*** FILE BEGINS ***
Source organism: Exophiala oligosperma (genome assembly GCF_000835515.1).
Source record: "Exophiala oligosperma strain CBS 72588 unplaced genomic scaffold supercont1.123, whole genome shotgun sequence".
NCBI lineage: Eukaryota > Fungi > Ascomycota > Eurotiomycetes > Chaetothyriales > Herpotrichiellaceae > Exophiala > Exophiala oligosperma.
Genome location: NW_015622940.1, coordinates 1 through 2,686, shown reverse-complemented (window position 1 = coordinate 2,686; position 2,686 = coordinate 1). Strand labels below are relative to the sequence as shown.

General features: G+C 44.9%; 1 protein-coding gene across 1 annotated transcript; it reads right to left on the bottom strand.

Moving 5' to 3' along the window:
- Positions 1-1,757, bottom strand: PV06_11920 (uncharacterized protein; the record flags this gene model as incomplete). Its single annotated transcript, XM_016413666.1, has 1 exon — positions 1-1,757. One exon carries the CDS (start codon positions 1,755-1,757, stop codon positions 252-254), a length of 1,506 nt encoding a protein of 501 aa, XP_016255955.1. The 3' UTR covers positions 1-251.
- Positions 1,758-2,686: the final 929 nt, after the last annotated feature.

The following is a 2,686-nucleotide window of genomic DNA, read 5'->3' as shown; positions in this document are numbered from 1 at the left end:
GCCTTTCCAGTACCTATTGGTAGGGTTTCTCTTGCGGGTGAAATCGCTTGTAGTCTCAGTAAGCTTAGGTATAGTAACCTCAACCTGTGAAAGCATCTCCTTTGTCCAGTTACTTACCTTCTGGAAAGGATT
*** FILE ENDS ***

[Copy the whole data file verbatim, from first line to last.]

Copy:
Source organism: Exophiala oligosperma (genome assembly GCF_000835515.1).
Source record: "Exophiala oligosperma strain CBS 72588 unplaced genomic scaffold supercont1.123, whole genome shotgun sequence".
NCBI lineage: Eukaryota > Fungi > Ascomycota > Eurotiomycetes > Chaetothyriales > Herpotrichiellaceae > Exophiala > Exophiala oligosperma.
Genome location: NW_015622940.1, coordinates 1 through 2,686, shown reverse-complemented (window position 1 = coordinate 2,686; position 2,686 = coordinate 1). Strand labels below are relative to the sequence as shown.

General features: G+C 44.9%; 1 protein-coding gene across 1 annotated transcript; it reads right to left on the bottom strand.

Moving 5' to 3' along the window:
- Positions 1-1,757, bottom strand: PV06_11920 (uncharacterized protein; the record flags this gene model as incomplete). Its single annotated transcript, XM_016413666.1, has 1 exon — positions 1-1,757. One exon carries the CDS (start codon positions 1,755-1,757, stop codon positions 252-254), a length of 1,506 nt encoding a protein of 501 aa, XP_016255955.1. The 3' UTR covers positions 1-251.
- Positions 1,758-2,686: the final 929 nt, after the last annotated feature.

The following is a 2,686-nucleotide window of genomic DNA, read 5'->3' as shown; positions in this document are numbered from 1 at the left end:
GCCTTTCCAGTACCTATTGGTAGGGTTTCTCTTGCGGGTGAAATCGCTTGTAGTCTCAGTAAGCTTAGGTATAGTAACCTCAACCTGTGAAAGCATCTCCTTTGTCCAGTTACTTACCTTCTGGAAAGGATT